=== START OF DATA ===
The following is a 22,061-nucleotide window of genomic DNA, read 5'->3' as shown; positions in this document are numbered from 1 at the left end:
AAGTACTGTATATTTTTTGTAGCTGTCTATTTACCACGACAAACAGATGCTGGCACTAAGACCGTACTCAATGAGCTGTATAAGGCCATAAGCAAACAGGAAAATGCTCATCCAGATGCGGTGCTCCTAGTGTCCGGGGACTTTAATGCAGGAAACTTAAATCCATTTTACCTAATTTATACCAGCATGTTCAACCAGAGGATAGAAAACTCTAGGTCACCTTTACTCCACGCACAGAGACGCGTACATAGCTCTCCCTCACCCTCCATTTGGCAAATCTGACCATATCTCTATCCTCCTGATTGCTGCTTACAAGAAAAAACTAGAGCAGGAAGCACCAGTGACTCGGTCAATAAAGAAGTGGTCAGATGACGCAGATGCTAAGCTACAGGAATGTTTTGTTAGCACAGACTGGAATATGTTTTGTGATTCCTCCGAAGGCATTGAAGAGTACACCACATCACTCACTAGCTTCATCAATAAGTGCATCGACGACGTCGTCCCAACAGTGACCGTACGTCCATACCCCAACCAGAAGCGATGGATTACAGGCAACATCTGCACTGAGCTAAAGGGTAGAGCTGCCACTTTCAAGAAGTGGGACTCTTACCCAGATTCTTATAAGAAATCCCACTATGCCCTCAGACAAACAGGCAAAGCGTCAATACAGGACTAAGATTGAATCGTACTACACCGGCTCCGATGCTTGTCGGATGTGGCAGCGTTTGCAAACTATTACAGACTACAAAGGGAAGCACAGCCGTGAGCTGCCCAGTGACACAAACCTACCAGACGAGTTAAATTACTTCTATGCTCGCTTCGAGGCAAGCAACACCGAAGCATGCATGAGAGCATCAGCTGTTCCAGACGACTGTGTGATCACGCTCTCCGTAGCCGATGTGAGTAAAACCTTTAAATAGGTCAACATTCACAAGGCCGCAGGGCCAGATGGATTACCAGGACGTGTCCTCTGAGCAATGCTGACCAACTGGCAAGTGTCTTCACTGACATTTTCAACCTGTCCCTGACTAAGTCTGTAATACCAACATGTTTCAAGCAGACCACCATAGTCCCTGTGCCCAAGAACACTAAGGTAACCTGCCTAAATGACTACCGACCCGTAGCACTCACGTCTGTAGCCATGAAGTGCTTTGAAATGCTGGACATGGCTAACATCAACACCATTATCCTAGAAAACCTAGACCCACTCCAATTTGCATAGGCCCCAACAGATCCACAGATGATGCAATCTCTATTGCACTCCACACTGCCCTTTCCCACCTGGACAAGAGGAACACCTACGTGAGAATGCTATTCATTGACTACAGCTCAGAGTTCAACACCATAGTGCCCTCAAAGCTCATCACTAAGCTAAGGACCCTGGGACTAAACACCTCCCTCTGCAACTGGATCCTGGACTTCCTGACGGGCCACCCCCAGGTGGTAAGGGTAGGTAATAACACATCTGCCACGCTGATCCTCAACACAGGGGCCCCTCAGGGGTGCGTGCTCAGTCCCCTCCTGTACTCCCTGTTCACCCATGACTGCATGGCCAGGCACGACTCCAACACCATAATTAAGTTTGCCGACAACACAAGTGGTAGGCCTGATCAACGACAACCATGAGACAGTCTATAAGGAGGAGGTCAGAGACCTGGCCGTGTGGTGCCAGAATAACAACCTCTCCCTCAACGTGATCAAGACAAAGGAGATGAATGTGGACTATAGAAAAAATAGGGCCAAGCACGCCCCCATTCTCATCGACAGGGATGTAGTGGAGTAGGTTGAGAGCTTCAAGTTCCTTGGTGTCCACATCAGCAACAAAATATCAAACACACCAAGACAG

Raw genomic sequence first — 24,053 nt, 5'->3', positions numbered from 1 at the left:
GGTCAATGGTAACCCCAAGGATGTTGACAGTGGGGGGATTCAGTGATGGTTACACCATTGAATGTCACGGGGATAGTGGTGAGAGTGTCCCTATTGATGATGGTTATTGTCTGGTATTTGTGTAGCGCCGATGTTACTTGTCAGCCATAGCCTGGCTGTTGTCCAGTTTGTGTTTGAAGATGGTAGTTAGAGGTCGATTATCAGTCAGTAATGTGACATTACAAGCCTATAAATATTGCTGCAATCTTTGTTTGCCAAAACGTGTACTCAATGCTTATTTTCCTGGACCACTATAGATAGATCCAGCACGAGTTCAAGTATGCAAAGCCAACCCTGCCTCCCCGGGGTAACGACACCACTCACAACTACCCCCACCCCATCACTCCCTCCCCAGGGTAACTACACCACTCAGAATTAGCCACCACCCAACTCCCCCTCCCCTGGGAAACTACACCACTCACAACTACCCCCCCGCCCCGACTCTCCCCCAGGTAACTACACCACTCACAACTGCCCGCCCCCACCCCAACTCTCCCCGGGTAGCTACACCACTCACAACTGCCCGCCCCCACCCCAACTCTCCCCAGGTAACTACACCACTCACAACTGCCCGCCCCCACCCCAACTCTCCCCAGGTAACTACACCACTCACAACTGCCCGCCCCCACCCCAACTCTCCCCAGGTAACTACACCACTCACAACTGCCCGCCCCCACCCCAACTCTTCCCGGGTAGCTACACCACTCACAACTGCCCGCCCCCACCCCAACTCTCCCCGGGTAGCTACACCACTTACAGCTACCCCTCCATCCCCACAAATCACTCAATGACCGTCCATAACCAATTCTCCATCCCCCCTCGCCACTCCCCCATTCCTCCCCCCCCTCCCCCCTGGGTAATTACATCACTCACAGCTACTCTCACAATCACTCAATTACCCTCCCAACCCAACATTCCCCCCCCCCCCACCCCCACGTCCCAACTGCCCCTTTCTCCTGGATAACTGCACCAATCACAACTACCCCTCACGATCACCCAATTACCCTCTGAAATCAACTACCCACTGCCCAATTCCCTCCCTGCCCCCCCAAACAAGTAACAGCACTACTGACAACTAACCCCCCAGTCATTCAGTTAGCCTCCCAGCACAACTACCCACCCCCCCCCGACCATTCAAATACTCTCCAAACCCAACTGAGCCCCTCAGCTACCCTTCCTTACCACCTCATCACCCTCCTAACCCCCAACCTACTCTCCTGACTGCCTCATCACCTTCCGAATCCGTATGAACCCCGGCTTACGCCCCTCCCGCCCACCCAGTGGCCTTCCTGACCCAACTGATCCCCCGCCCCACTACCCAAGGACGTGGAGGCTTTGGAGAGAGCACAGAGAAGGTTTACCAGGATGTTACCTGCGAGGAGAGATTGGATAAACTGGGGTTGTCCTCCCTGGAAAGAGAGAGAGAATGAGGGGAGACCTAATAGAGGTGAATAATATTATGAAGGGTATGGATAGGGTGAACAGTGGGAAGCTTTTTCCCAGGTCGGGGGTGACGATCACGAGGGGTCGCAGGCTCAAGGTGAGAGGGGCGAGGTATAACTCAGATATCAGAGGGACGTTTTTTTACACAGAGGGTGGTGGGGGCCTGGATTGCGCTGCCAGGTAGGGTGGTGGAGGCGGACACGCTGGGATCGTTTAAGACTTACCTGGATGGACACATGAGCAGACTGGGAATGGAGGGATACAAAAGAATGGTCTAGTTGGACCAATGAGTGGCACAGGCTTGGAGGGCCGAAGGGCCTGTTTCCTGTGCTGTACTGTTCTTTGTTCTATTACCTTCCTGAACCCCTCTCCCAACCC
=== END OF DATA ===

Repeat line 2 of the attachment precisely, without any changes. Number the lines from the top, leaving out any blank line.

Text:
AAGTACTGTATATTTTTTGTAGCTGTCTATTTACCACGACAAACAGATGCTGGCACTAAGACCGTACTCAATGAGCTGTATAAGGCCATAAGCAAACAGGAAAATGCTCATCCAGATGCGGTGCTCCTAGTGTCCGGGGACTTTAATGCAGGAAACTTAAATCCATTTTACCTAATTTATACCAGCATGTTCAACCAGAGGATAGAAAACTCTAGGTCACCTTTACTCCACGCACAGAGACGCGTACATAGCTCTCCCTCACCCTCCATTTGGCAAATCTGACCATATCTCTATCCTCCTGATTGCTGCTTACAAGAAAAAACTAGAGCAGGAAGCACCAGTGACTCGGTCAATAAAGAAGTGGTCAGATGACGCAGATGCTAAGCTACAGGAATGTTTTGTTAGCACAGACTGGAATATGTTTTGTGATTCCTCCGAAGGCATTGAAGAGTACACCACATCACTCACTAGCTTCATCAATAAGTGCATCGACGACGTCGTCCCAACAGTGACCGTACGTCCATACCCCAACCAGAAGCGATGGATTACAGGCAACATCTGCACTGAGCTAAAGGGTAGAGCTGCCACTTTCAAGAAGTGGGACTCTTACCCAGATTCTTATAAGAAATCCCACTATGCCCTCAGACAAACAGGCAAAGCGTCAATACAGGACTAAGATTGAATCGTACTACACCGGCTCCGATGCTTGTCGGATGTGGCAGCGTTTGCAAACTATTACAGACTACAAAGGGAAGCACAGCCGTGAGCTGCCCAGTGACACAAACCTACCAGACGAGTTAAATTACTTCTATGCTCGCTTCGAGGCAAGCAACACCGAAGCATGCATGAGAGCATCAGCTGTTCCAGACGACTGTGTGATCACGCTCTCCGTAGCCGATGTGAGTAAAACCTTTAAATAGGTCAACATTCACAAGGCCGCAGGGCCAGATGGATTACCAGGACGTGTCCTCTGAGCAATGCTGACCAACTGGCAAGTGTCTTCACTGACATTTTCAACCTGTCCCTGACTAAGTCTGTAATACCAACATGTTTCAAGCAGACCACCATAGTCCCTGTGCCCAAGAACACTAAGGTAACCTGCCTAAATGACTACCGACCCGTAGCACTCACGTCTGTAGCCATGAAGTGCTTTGAAATGCTGGACATGGCTAACATCAACACCATTATCCTAGAAAACCTAGACCCACTCCAATTTGCATAGGCCCCAACAGATCCACAGATGATGCAATCTCTATTGCACTCCACACTGCCCTTTCCCACCTGGACAAGAGGAACACCTACGTGAGAATGCTATTCATTGACTACAGCTCAGAGTTCAACACCATAGTGCCCTCAAAGCTCATCACTAAGCTAAGGACCCTGGGACTAAACACCTCCCTCTGCAACTGGATCCTGGACTTCCTGACGGGCCACCCCCAGGTGGTAAGGGTAGGTAATAACACATCTGCCACGCTGATCCTCAACACAGGGGCCCCTCAGGGGTGCGTGCTCAGTCCCCTCCTGTACTCCCTGTTCACCCATGACTGCATGGCCAGGCACGACTCCAACACCATAATTAAGTTTGCCGACAACACAAGTGGTAGGCCTGATCAACGACAACCATGAGACAGTCTATAAGGAGGAGGTCAGAGACCTGGCCGTGTGGTGCCAGAATAACAACCTCTCCCTCAACGTGATCAAGACAAAGGAGATGAATGTGGACTATAGAAAAAATAGGGCCAAGCACGCCCCCATTCTCATCGACAGGGATGTAGTGGAGTAGGTTGAGAGCTTCAAGTTCCTTGGTGTCCACATCAGCAACAAAATATCAAACACACCAAGACAG